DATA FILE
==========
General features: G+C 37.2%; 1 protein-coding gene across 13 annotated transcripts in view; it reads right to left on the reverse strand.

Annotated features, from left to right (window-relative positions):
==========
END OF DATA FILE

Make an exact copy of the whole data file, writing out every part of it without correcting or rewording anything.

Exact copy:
General features: G+C 37.2%; 1 protein-coding gene across 13 annotated transcripts in view; it reads right to left on the reverse strand.

Annotated features, from left to right (window-relative positions):